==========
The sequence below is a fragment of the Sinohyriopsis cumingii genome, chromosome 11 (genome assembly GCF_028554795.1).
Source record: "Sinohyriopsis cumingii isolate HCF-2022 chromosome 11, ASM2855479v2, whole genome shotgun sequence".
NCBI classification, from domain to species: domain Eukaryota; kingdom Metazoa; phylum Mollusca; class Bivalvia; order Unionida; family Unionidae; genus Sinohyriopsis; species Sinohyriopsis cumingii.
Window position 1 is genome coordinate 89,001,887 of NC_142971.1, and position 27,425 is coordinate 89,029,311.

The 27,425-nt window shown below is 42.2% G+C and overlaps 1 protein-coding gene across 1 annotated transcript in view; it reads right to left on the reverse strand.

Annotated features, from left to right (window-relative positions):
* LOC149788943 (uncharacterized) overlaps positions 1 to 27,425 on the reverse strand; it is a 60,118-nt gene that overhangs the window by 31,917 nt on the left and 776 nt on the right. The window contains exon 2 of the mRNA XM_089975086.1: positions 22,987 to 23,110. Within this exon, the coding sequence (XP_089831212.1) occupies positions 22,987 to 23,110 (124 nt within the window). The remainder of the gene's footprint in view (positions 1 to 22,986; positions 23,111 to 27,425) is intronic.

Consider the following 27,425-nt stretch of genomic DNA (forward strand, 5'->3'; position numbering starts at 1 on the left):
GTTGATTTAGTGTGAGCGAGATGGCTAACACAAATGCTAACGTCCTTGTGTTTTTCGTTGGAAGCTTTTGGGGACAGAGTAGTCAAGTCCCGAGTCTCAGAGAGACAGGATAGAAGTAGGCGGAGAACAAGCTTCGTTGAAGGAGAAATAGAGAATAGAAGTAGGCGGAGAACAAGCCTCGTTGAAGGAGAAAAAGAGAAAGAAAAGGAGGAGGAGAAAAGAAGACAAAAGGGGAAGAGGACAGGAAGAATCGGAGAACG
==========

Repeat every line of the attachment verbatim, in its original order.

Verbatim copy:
The sequence below is a fragment of the Sinohyriopsis cumingii genome, chromosome 11 (genome assembly GCF_028554795.1).
Source record: "Sinohyriopsis cumingii isolate HCF-2022 chromosome 11, ASM2855479v2, whole genome shotgun sequence".
NCBI classification, from domain to species: domain Eukaryota; kingdom Metazoa; phylum Mollusca; class Bivalvia; order Unionida; family Unionidae; genus Sinohyriopsis; species Sinohyriopsis cumingii.
Window position 1 is genome coordinate 89,001,887 of NC_142971.1, and position 27,425 is coordinate 89,029,311.

The 27,425-nt window shown below is 42.2% G+C and overlaps 1 protein-coding gene across 1 annotated transcript in view; it reads right to left on the reverse strand.

Annotated features, from left to right (window-relative positions):
* LOC149788943 (uncharacterized) overlaps positions 1 to 27,425 on the reverse strand; it is a 60,118-nt gene that overhangs the window by 31,917 nt on the left and 776 nt on the right. The window contains exon 2 of the mRNA XM_089975086.1: positions 22,987 to 23,110. Within this exon, the coding sequence (XP_089831212.1) occupies positions 22,987 to 23,110 (124 nt within the window). The remainder of the gene's footprint in view (positions 1 to 22,986; positions 23,111 to 27,425) is intronic.

Consider the following 27,425-nt stretch of genomic DNA (forward strand, 5'->3'; position numbering starts at 1 on the left):
GTTGATTTAGTGTGAGCGAGATGGCTAACACAAATGCTAACGTCCTTGTGTTTTTCGTTGGAAGCTTTTGGGGACAGAGTAGTCAAGTCCCGAGTCTCAGAGAGACAGGATAGAAGTAGGCGGAGAACAAGCTTCGTTGAAGGAGAAATAGAGAATAGAAGTAGGCGGAGAACAAGCCTCGTTGAAGGAGAAAAAGAGAAAGAAAAGGAGGAGGAGAAAAGAAGACAAAAGGGGAAGAGGACAGGAAGAATCGGAGAACG